What will be more interesting to the Audience that this was intended for will be my notes to the observer at the end.  It’s these notes that resemble the Pebble Pad blog post you’ll be writing.  Although in this case my object was not to point out how TPACK was being used, can you identify how I am using technology to enable learning?  Visualisers are electronic document cameras, voting tools have been used at the beginning and end of the lesson to chart progress, the IWB has been used to allow pupils to lead learning there’s a lot going on… perhaps there are some clues there to answer your fourth question?

The main point I’m making here is that the art of lesson planning is an important one.  That, when you are a beginning teacher, you need to plan in more detail so that you can give yourself the time and a framework to operate in to ensure that you can produce quality lessons.  As you get more experienced you’ll need less of a framework  or scaffold and you’ll start to do many of the things you see in this longer lesson plan automatically.  What that doesn’t mean is that someone else who’s observing you can see what you’re doing.  When you’re asked to plan a lesson and share it with an observer so you can show off your skills make sure you give them every detail you’ve used in your head.  Share your expertise with them so that they understand what you’re trying to do.  Here was the resulting observation grade I received from the planning, organising and deliver of this lesson. Selena Woodward Lesson Observation – GRADED OFSTED CRITERIA 09

Don’t be afraid to take a risk either… and don’t forget that sometimes even the best laid plans…..

If you’re a practising teacher why not let our student teachers know that we plan?  Feel free to leave them a message below 🙂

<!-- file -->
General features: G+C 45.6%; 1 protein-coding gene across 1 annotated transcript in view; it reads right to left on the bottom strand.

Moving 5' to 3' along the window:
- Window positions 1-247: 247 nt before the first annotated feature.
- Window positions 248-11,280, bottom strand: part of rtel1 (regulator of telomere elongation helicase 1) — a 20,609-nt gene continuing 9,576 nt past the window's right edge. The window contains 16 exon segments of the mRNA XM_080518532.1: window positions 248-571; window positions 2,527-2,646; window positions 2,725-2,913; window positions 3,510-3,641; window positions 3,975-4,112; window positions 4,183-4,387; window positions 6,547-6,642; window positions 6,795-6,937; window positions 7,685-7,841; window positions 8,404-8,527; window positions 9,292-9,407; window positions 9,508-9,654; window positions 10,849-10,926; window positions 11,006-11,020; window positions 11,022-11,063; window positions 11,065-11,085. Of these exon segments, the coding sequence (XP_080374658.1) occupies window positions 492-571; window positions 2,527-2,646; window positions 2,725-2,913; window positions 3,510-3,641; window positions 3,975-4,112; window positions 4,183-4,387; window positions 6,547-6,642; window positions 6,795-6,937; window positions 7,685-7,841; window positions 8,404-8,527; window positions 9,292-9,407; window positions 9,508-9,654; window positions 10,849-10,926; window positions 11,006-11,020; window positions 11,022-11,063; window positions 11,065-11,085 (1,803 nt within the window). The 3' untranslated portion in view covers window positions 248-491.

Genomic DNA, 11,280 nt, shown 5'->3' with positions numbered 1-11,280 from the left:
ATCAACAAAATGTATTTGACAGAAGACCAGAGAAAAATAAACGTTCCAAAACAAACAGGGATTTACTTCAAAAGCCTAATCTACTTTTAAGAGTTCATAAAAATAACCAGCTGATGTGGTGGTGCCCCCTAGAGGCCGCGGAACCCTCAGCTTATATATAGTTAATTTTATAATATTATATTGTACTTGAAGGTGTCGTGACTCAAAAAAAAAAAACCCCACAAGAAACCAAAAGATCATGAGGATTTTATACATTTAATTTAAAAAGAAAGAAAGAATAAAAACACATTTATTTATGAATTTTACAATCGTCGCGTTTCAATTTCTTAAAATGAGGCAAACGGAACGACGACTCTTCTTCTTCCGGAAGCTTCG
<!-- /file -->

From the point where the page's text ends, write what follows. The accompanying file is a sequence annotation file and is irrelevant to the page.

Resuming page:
Tomorrow? I’ll tackle that second question!

10 Comments
  1. Teacher Technologies 6 years ago

    I sent this out to the twitterverse…. Here are a couple of responses:

    shannonej Shannon Johnston
    I still plan after 21 ys – to make sure lesson is cohesive, comprehensive, relevant and directionful, all aspects thought of

    shannonej Shannon Johnston
    @TeacherTechnol also when learning to teach – helps to ‘rehearse’ lesson, id potential issues and be ready, to have tight & relevant lesson

  2. mochinbach 6 years ago

    I sent this out to the twitterverse…. Here are a couple of responses:

    shannonej Shannon Johnston
    @TeacherTechnol also when learning to teach – helps to ‘rehearse’ lesson, id potential issues and be ready, to have tight & relevant lesson

    shannonej Shannon Johnston
    @TeacherTechnol also when learning to teach – helps to ‘rehearse’ lesson, id potential issues and be ready, to have tight & relevant lesson

  3. Derek 6 years ago

    I have become aware over the last 30 years that lesson planning is more box ticking than teaching. ALL lesson are laid out in the same forulaic way whether it be Maths and English to P E and D&T. Yes you should have a plan, but make that plan relative to the subject and the class being taught. As with Ofsted, they come and as long as the boxes are ticked and the right standard answers are given then the teacher will get a Good to Outstanding review , depending on how many boxes were ticked. I always used to get Satifactory with an odd Good thrown in . Others would get Good to Outstanding. Strange as it was, when it came to exam results, the Good to Outstanding teachers got 40 – 60% A* – C./ Me, got 60 – 90% A* – C.

    • Selena Woodward 6 years ago